And the Mountains Echoed, by Khaled Hosseini … Review by Yokibu Editorial
Posted on: May 15, 2021.

This is the review of Mr. Hosseini’s third novel published in 2013. Unlike his previous works, the story deals with multiple characters rather than being based on and revolving around just a single character.

The story begins with the relationship between a little boy Abdullah and his younger sister Pari—the Farsi word for “fairy”—who were “everything to each other”, and their abrupt, tragic separation.

There are other sibling characters in this story too—sisters Parwana and Masooma—along with their elder brother “Uncle Nabi” and later “Kaka Nabi”—and brothers Timur and Idris.

Saboor is Abdullah and Pari’s father while Parwana is their stepmother, and Nabi their step-uncle. Nabi is both cook and chauffeur for Mr. Suleiman Wahdati and his wife Nila, a wealthy couple in Kabul, Afghanistan.

Mr. Bashiri and his two sons Timur and Idris live in the same street as Mr. Wahdati in Kabul. While Timur is a businessman, Idris is a doctor.

Amra Ademovic is a Bosnian nurse helping victims in war-torn Afghanistan who has taken responsibility to fight for Roshana “Roshi”, a war victim, who eventually develops a niece-uncle relationship with Idris.

This is in the midst of a terrible time faced by Afghanis including attacks from the Soviet invasion, the Taliban, and many other militant/terrorist factions from which Afghanistan is struggling to recover.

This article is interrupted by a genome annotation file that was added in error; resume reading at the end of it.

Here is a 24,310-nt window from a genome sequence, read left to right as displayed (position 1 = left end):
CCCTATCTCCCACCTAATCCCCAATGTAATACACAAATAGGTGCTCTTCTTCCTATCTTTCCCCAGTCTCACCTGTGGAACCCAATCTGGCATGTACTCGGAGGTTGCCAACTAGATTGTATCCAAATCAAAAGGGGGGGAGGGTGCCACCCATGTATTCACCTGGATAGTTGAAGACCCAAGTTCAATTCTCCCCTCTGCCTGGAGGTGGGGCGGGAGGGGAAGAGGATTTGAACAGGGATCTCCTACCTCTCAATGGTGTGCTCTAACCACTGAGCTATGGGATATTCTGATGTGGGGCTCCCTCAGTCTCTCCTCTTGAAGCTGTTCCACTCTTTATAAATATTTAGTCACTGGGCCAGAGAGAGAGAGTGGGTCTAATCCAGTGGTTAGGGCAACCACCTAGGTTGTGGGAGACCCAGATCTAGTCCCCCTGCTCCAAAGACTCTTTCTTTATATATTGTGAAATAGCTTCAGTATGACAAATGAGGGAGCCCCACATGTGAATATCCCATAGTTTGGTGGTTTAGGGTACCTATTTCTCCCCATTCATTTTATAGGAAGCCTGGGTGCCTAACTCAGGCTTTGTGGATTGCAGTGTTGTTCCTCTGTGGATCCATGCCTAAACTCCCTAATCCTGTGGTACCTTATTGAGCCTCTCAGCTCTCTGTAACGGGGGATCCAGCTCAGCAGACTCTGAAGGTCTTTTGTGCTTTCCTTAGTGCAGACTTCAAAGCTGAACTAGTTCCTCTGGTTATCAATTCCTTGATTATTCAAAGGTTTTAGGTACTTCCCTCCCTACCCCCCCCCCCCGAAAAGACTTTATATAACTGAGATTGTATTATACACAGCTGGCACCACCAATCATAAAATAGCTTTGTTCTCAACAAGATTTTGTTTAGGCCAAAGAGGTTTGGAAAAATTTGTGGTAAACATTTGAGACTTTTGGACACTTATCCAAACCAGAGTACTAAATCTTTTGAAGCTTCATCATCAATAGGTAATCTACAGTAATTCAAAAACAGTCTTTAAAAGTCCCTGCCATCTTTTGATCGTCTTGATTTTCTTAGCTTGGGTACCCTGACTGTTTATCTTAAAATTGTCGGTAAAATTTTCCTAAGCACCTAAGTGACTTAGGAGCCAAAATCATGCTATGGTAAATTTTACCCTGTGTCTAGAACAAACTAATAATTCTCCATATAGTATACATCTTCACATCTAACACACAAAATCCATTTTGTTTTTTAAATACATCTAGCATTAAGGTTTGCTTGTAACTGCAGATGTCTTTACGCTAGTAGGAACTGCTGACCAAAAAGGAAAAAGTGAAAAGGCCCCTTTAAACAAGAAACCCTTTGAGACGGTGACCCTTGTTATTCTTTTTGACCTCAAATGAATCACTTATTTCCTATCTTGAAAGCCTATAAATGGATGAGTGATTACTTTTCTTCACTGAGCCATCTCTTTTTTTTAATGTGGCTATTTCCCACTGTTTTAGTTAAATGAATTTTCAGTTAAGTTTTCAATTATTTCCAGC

Dr. Markos is a plastic surgeon whose non-biological daughter is Thalia. Adel is the son of a wealthy war criminal whose belief that his father is a hero has been falsely imposed on him—a truth that shatters him.

Thalia has a facial disfigurement after being attacked by a dog, and is abandoned by her “beautiful” mother. Though Dr. Markos offers to repair her looks, she decides to keep her disfigurement as her identity.

As the story proceeds, Idris turns out to be a person incapable of keeping up his promises, and Abdullah is diagnosed with Alzheimer’s due to which he is later unable to recognize Pari when she unites with him.

As characters, while Abdullah and Pari share an unbreakable bond of pure love and belonging, Nabi dutifully serves Mr. Wahdati—whose wife leaves him when he is paralyzed by a stoke—for 53 years!

And the Mountains Echoed is an exquisite novel, beautifully written and masterfully crafted which raises proper, deep questions about the limits of love, portrayed by many strong female characters.

A lot of short stories intertwine with each other and reflects what life is mostly all about—having turned out to be entirely different from what we expected it to be—as events and incidents take a predestined course.

The book brings together such characters that have their own internal struggles, bonds, and mischiefs, yet are unknowingly sharing the same fateful journey, interconnected in a very deep and touching tale.

This is a story that will surely leave you with a heartache and a smile, making you understand that life can’t always be the way we planned but still we somehow manage to survive.

From Kabul to Paris to San Francisco to the Greek island of Tinos, the story expands gradually outward, becoming more emotionally complex and powerful with each turning page.

Hosseini’s And the Mountains Echoed vividly describes each character’s viewpoint and lets the readers decide the protagonists and the antagonists. This book is a must-read and highly recommended.

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